Local safety concerns after NYC terror attack; How Tampa Bay police are responding

Law enforcement has advice on protecting yourself if someone tries to run people down.

With the terror attack in New York still fresh in people’s minds, we wanted to know what precautions, if any, can be taken to protect people along sidewalks.

Local law enforcement in Tampa Bay makes sure to set up large dump trucks during parades or large events like Gasparilla to deter someone from driving into a crowd.

Clearwater Police Chief Daniel Slaughter says when vehicular terrorism became more common, they added concrete barriers at events. That was about three years ago. It makes it harder for people behind the wheel to do any damage.

But what about people running or biking along trails?

Along the Pinellas trails, there are some ballards, so drivers aren’t able to drive there.

But they're only in certain sections, not everything is protected. 

Chief Slaughter says you need to know the area you're running or biking in. There are ways to protect yourself.

“Use trees or obstacles to help protect you. You'll see that in Clearwater, a lot of sidewalks lined with trees to provide that protection,” he says.

We spoke with people on Bayshore Boulevard Wednesday morning, who say there is little you can do when someone is so determined to kill.

During the weekend, hundreds use the trail.

Runners like Bill Katzaras say they feel safe with the water close by. 

"We can jump over the side and into the water, that's what I would do," says Katzaras.

Christine Acosta with the nonprofit Walk Bike Tampa, says she’s more concerned about the speed limit on Bayshore than, then a possible terror attack.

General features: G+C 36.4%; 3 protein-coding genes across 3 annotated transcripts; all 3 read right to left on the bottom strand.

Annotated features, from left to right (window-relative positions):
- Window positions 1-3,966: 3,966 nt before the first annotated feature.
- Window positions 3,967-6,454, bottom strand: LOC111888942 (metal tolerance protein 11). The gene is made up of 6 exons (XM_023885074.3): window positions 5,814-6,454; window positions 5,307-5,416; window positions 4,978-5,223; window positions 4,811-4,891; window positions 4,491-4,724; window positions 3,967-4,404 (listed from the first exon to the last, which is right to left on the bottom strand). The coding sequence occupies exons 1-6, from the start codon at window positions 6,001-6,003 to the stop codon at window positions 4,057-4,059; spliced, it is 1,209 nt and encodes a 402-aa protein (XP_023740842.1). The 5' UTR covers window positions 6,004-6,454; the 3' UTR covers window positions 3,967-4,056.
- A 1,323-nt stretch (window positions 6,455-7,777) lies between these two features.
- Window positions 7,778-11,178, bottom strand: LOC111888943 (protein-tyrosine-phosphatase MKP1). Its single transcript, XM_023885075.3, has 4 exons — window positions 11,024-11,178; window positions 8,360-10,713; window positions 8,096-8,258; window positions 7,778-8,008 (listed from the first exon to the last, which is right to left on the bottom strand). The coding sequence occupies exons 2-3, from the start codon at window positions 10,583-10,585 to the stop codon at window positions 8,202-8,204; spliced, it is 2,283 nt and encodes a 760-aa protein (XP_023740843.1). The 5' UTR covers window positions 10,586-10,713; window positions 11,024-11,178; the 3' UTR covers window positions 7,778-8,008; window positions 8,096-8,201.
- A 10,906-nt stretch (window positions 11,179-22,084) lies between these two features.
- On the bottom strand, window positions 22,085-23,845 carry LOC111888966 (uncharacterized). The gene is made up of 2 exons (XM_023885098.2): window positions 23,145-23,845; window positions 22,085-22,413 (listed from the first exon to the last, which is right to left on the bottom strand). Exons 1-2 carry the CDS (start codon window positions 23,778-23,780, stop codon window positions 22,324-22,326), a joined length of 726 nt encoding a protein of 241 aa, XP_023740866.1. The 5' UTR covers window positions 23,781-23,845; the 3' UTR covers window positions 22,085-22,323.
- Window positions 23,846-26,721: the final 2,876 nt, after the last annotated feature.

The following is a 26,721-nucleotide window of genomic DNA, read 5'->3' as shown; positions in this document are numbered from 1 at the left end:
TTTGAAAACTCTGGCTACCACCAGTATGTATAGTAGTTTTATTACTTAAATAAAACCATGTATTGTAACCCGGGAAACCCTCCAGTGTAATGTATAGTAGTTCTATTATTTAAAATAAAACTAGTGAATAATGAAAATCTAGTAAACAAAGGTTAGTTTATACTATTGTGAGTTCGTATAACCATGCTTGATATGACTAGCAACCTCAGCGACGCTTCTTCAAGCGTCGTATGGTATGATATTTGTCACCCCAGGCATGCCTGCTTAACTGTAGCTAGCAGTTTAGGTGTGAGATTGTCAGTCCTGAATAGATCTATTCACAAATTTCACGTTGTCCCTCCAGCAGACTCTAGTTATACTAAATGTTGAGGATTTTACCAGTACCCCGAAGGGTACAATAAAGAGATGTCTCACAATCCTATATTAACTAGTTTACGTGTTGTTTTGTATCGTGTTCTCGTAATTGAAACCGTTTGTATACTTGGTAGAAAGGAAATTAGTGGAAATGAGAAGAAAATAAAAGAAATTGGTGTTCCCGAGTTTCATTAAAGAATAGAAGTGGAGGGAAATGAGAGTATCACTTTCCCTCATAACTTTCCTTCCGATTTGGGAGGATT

The organization has been pushing to lower the speed limit from 40 to 35, widen the bike lane, and add more crosswalks.

“I’ve seen many drivers jump the curb, who aren’t associated with terrorist attacks. If the speed was lowered, it could save a lot of lives because people reach up to 60 miles per hour here,” says Acosta. "We can't protect ourselves from people who are very determined to cause harm but we can protect people who are everyday users much better than we presently do."

Recently, Acosta witnessed the driver of this truck, jump the curb, and crash into this bike rack. No one was hurt, but she sees situations like this often.

"None of those were instances where the motorist was deliberately looking to do harm. It's just someone we have to work on here," she says.

What are your thoughts?

Tell us on our 10News Facebook page!

Make it easy to keep up-to-date with more stories like this. Download the 10 News app now.

Have a news tip? Email tips@wtsp.com, visit our Facebook page or Twitter feed.

 

© 2017 WTSP-TV


JOIN THE CONVERSATION

To find out more about Facebook commenting please read the
Conversation Guidelines and FAQs

Leave a Comment